Student Research Projects

Investigation of sample matrix effects using spinning sampling chamber laser ablation ICPMS

Student Matthew Boyce, ‘13
Department Chemistry
Course Independent Study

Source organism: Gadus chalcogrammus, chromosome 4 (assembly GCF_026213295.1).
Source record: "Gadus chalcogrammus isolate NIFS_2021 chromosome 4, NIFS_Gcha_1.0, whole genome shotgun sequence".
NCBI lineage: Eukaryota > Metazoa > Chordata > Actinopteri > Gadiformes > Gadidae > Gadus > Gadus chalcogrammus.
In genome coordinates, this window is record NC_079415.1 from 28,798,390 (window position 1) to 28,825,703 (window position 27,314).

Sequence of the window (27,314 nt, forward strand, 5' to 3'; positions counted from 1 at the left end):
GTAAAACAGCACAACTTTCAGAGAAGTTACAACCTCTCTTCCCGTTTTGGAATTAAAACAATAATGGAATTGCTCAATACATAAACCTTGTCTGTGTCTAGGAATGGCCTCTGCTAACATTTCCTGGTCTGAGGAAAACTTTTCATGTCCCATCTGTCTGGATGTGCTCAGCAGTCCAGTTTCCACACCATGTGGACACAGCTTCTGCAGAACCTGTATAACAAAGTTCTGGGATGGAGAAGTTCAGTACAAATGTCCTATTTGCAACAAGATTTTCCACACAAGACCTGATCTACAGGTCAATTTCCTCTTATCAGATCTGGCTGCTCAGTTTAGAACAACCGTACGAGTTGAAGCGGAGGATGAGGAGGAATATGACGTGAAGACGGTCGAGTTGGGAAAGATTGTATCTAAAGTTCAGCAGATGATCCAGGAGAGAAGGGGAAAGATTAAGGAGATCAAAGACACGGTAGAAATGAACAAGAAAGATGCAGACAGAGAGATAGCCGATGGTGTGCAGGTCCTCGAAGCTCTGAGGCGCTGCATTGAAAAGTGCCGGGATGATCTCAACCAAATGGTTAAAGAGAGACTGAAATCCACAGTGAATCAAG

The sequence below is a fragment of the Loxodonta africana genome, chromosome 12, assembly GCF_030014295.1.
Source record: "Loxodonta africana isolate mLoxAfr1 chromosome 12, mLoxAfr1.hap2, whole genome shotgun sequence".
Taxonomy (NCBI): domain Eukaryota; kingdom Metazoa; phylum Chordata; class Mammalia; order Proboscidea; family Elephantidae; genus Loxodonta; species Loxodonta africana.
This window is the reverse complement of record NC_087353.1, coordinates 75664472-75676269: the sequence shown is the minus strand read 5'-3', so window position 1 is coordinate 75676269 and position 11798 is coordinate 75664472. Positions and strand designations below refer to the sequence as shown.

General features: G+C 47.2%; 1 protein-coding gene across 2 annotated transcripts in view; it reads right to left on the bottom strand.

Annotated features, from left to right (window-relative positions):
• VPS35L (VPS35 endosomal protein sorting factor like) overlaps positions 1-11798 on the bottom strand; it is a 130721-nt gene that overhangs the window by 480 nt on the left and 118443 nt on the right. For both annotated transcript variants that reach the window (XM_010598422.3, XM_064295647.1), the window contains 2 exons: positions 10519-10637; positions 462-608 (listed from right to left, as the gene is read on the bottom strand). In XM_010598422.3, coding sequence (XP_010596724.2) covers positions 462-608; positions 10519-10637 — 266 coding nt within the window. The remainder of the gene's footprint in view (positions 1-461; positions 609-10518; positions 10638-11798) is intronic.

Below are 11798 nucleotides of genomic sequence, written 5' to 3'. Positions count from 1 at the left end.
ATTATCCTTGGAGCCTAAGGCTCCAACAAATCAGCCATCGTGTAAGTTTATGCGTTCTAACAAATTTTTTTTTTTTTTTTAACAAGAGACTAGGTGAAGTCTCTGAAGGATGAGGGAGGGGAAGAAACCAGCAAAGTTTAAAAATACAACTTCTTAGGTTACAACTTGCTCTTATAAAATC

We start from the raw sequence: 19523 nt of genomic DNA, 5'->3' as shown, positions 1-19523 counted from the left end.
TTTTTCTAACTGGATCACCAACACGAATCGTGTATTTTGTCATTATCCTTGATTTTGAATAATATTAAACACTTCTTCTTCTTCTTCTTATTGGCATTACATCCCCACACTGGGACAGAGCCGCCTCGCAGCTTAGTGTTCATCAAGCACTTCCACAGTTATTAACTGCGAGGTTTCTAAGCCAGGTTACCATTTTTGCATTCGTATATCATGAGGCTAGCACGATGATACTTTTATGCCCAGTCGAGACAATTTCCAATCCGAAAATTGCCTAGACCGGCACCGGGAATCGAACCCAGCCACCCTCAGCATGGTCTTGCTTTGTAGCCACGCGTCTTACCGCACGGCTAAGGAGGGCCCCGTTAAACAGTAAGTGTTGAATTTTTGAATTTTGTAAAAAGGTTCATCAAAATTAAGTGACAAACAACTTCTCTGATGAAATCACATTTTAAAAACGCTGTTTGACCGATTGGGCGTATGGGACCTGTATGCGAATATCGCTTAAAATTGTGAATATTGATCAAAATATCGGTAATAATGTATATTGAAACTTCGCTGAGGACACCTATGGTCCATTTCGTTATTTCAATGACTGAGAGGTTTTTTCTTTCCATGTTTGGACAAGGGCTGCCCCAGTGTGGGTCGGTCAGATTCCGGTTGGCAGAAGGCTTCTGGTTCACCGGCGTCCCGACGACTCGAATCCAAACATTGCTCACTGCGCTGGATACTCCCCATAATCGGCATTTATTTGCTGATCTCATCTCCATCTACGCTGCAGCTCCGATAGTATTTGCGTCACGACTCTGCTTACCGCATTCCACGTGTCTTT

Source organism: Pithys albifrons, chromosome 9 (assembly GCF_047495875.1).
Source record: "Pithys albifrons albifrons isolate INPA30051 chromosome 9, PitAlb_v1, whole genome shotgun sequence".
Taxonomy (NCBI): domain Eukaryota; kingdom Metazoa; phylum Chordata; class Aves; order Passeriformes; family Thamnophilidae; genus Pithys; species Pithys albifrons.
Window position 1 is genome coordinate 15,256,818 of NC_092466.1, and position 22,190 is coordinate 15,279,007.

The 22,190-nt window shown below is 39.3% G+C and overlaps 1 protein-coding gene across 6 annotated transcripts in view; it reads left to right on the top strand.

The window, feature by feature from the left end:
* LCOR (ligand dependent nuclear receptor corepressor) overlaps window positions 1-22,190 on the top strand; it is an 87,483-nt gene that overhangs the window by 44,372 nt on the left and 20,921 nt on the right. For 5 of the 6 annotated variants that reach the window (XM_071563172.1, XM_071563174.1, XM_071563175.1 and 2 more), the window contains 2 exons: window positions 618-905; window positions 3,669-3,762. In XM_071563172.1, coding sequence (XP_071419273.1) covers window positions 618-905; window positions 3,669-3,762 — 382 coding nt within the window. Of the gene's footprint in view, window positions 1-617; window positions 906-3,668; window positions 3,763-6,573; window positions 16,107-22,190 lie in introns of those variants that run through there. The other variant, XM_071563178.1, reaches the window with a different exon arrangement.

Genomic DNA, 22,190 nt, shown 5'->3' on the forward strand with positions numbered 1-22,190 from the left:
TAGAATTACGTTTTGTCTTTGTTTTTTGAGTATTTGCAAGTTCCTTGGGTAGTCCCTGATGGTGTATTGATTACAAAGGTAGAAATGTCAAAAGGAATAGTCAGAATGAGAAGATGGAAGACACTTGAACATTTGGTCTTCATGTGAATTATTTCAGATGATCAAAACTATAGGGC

Laser Ablation Inductively Coupled Plasma Mass Spectroscopy (LA-ICP-MS) is becoming an increasingly utilized tool in conducting direct elemental analysis of solid samples. While it is gaining popularity in geological, environmental, and forensic analysis, it is still limited on its analytical application. To produce quantitative results current methods require reference materials that are matrix matched to the analyte, so the ablations can be considered comparable. This project seeks to overcome the need for matrix matched reference materials by utilizing a spinning sampling cell. By rotating the sample, multiple materials can be ablated at once, allowing for gas phase mixing and simultaneous ICP-MS analysis. Isotopically enriching one of the ablated materials allows for correction in the ablation differences between the materials’ matrices, and a continuous standard addition can provide an analytical measurement of the elements present in a sample. Should this method work, it will allow current reference materials to apply to a broader range of samples.